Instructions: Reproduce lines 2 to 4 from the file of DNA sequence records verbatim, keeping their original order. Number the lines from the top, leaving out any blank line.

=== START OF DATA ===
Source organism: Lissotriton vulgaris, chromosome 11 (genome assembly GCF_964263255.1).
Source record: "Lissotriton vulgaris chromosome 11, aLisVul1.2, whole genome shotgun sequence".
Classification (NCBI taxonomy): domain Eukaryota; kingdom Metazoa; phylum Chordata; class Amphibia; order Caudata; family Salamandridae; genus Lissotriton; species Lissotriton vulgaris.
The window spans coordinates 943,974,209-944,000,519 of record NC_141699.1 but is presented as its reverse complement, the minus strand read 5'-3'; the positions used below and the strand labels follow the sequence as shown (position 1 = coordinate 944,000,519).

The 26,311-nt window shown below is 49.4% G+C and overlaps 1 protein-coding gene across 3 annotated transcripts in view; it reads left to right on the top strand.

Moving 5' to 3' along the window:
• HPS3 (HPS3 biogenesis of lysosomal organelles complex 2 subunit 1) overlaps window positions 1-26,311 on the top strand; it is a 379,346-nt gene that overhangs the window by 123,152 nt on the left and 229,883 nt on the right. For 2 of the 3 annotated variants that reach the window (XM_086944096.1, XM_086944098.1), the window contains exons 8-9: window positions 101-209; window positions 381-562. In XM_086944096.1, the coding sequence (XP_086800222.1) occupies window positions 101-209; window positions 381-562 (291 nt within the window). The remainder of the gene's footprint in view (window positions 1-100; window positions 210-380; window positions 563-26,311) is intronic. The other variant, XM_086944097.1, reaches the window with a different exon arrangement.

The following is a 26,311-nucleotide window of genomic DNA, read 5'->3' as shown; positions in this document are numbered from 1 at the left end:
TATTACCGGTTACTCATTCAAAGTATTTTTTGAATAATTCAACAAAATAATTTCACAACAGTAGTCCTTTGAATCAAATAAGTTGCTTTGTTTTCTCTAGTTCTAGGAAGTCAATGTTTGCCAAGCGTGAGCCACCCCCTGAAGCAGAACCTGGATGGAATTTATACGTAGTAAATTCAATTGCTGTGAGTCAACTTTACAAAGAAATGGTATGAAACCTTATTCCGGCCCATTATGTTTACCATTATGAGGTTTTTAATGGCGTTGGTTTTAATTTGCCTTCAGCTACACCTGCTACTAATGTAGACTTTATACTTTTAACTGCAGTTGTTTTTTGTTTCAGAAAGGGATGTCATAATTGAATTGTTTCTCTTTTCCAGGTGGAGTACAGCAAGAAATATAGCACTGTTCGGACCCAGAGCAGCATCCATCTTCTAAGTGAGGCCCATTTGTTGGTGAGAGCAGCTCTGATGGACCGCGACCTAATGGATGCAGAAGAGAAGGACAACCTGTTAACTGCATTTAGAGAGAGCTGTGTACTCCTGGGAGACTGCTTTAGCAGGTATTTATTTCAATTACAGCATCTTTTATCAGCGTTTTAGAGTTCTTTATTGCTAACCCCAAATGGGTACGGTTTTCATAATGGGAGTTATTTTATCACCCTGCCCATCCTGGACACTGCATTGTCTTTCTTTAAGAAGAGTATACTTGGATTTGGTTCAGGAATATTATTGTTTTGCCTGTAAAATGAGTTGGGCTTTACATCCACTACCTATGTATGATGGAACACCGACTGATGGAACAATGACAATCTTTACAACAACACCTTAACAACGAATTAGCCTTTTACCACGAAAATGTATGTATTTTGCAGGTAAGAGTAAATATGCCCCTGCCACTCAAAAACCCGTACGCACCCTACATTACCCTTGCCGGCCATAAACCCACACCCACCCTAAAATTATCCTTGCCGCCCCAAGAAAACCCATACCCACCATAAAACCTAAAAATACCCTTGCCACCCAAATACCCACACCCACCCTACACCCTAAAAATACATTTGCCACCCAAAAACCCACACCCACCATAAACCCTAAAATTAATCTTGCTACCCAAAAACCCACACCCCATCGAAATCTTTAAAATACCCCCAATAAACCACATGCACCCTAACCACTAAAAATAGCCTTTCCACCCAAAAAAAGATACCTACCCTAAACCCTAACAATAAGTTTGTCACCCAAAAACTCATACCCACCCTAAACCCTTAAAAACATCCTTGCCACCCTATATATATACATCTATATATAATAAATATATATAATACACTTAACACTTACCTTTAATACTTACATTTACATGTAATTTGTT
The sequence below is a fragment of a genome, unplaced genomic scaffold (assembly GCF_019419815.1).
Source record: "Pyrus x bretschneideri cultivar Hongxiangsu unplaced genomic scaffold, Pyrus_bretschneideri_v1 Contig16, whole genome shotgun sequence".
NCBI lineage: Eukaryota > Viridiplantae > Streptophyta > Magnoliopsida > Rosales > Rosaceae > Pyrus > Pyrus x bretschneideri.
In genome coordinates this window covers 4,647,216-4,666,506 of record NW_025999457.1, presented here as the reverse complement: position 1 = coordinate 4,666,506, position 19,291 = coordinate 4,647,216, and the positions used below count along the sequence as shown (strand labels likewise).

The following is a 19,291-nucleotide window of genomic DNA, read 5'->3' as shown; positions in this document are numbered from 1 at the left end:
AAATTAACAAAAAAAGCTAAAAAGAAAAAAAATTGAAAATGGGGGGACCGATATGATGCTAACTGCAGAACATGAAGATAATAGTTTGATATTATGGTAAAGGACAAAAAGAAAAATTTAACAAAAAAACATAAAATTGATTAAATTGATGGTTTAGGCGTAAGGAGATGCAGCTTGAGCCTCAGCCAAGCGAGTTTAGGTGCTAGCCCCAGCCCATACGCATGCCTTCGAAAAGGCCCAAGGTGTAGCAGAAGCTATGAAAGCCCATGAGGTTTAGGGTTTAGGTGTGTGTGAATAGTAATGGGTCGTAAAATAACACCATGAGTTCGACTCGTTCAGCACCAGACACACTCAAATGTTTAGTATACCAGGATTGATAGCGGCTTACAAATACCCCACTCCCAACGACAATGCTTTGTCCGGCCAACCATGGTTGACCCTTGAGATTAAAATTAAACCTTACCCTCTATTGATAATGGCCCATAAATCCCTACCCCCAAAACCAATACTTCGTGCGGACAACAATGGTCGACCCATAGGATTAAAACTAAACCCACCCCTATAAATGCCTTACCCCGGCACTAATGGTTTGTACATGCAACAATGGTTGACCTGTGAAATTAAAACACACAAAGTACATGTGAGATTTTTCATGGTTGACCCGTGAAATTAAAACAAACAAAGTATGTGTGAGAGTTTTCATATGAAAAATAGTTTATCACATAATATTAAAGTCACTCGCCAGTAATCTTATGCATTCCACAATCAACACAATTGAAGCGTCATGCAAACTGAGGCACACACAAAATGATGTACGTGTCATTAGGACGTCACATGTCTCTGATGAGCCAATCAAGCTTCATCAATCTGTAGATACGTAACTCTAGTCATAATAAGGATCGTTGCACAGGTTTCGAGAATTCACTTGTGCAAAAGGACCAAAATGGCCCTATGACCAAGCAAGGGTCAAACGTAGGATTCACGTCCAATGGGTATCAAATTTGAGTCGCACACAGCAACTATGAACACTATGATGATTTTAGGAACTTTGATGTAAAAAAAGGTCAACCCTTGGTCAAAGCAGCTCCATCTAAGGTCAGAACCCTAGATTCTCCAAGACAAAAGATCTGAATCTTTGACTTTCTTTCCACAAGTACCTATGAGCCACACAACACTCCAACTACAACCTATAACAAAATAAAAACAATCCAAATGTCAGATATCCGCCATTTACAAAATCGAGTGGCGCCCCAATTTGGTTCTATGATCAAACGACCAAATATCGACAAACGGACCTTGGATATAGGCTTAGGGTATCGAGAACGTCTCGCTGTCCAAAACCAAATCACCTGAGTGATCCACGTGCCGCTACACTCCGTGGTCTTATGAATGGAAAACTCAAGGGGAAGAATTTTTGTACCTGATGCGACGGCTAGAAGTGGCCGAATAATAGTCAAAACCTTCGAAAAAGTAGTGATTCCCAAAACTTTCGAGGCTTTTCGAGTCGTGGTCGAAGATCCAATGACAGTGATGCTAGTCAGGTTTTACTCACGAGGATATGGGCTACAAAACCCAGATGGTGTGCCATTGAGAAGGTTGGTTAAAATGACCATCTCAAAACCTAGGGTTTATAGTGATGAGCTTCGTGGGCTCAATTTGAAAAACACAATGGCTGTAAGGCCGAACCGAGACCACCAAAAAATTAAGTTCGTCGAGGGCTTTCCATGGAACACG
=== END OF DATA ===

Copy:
Source record: "Lissotriton vulgaris chromosome 11, aLisVul1.2, whole genome shotgun sequence".
Classification (NCBI taxonomy): domain Eukaryota; kingdom Metazoa; phylum Chordata; class Amphibia; order Caudata; family Salamandridae; genus Lissotriton; species Lissotriton vulgaris.
The window spans coordinates 943,974,209-944,000,519 of record NC_141699.1 but is presented as its reverse complement, the minus strand read 5'-3'; the positions used below and the strand labels follow the sequence as shown (position 1 = coordinate 944,000,519).